Jasper F. Cropsey – a second generation Hudson River School painter - was born in 1823 on his father’s Staten Island farm in New York. At the young age of fourteen he began his training as an architect under Joseph Trench. It was here where he also developed his talent in drawing and painting. By the time he was nineteen, Cropsey was exhibiting at the National Academy where his work was shown next to paintings of the founding members of the Hudson River School, including his idol Thomas Cole. He was the youngest artist to be elected as an associate member at the National Academy, and later became a full member.
In 1847, Cropsey sailed to Europe for the first time with his new bride, spending most of this time in Thomas Cole’s Rome studio. His two years in Italy were among his most productive. His drawings from that period are considered among his most beautiful and reflected his deep response to the historic landscapes there. For the rest of his career, Cropsey would create oil paintings of Italian scenes based on the many sketches and studies he did during this time.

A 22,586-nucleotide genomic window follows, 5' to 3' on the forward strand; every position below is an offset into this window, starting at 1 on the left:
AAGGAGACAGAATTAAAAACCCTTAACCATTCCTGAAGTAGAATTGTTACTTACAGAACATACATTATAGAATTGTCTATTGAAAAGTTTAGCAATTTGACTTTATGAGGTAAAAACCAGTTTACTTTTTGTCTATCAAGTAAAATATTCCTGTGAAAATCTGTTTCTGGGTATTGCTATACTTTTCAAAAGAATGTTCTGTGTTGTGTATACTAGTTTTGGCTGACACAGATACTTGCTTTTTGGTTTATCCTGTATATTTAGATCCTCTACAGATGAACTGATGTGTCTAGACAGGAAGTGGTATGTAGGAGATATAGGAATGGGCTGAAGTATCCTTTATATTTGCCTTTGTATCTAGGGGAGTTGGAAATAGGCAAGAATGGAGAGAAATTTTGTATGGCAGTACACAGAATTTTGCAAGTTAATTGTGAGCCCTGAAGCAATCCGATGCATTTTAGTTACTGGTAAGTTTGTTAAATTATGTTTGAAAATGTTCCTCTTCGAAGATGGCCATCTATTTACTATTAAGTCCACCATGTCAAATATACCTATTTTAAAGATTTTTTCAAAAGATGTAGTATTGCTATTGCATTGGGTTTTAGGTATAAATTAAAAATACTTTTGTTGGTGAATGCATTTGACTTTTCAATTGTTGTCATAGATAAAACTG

His love of America, its untamed landscapes and majestic vistas, remained his primary subject upon his return and for the rest of his career. After extensive travel throughout New York State, he and his wife finally settled in Hastings on Hudson at the home they called “Ever Rest.” During this period his paintings were of local subjects or based upon the great many drawings he produced throughout his lifetime. Cropsey was the founder of the American Society of Painters in Watercolor (now the American Watercolor Society) – a medium to which he turned after suffering a stroke in 1893. Jasper Francis Cropsey died at Ever Rest in 1906 at the age of seventy-seven.